AposTherapy a Positive Effect on Patients with Anterior Knee Pain
The outcome of a novel biomechanical therapy for patients suffering from anterior knee pain
Haim, A., et al., The Knee Journal 2012
This study was devised to examine the effect of a novel biomechanical therapy for patients suffering from anterior knee pain (AKP).
A retrospective analysis of 48 patients suffering from AKP was performed. Patients underwent a gait evaluation, using an electronic walkway mat, and completed the SF-36 health survey and the WOMAC questionnaire at baseline and after 3 and 6 months of therapy. A special biomechanical device was individually calibrated for each patient. AposTherapy is a functional, non-invasive rehabilitation therapy consisting of a biomechanical foot-worn device that is used during activities of daily living. Repeated measures analyses were performed to compare gait parameters and self-evaluation questionnaires between baseline, 3 months and 6 months.
Walking velocity significantly increased by 5.7 cm/s, cadence increased by 1.6 steps/minute, and stride length increased by 3.4 cm in relation to pretreatment testing (p b 0.001 for all). End-point evaluation revealed additional improvement of these parameters; however these did not significantly differ from that of mid-treatment. Pain decreased by 36.6% and 49.2% following 13 and 26 weeks of treatment, respectively (Pb0.01) and function improved by 25.2% and 41.7% following 13 and 26 weeks of treatment, respectively (P=0.01).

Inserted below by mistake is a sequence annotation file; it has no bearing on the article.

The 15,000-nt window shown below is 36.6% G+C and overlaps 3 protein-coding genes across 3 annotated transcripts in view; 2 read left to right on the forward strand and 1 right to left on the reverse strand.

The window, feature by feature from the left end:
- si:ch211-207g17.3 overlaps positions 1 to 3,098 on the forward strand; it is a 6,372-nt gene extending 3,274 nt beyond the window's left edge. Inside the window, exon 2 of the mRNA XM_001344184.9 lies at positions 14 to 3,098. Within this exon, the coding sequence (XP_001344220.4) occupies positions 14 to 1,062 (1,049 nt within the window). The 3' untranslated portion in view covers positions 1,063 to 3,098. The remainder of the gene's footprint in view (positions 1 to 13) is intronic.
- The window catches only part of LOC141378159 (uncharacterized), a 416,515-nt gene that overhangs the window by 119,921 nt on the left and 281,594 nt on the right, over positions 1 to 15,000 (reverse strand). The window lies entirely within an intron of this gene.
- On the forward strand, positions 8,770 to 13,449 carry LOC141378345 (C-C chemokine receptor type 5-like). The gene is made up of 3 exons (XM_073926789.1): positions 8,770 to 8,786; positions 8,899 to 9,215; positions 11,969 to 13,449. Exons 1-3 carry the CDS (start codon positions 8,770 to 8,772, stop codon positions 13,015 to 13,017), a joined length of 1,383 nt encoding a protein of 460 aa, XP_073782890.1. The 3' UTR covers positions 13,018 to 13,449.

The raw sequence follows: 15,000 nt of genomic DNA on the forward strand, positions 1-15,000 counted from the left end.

The males show significantly greater coronal dimensions of the trochlea than women, which are likely to contribute to the higher prevalence of prosthetic overhang in women with some standard implants. Clinical relevance: Based on the current study’s results it may be concluded that this therapy might have a positive effect for patients with AKP.
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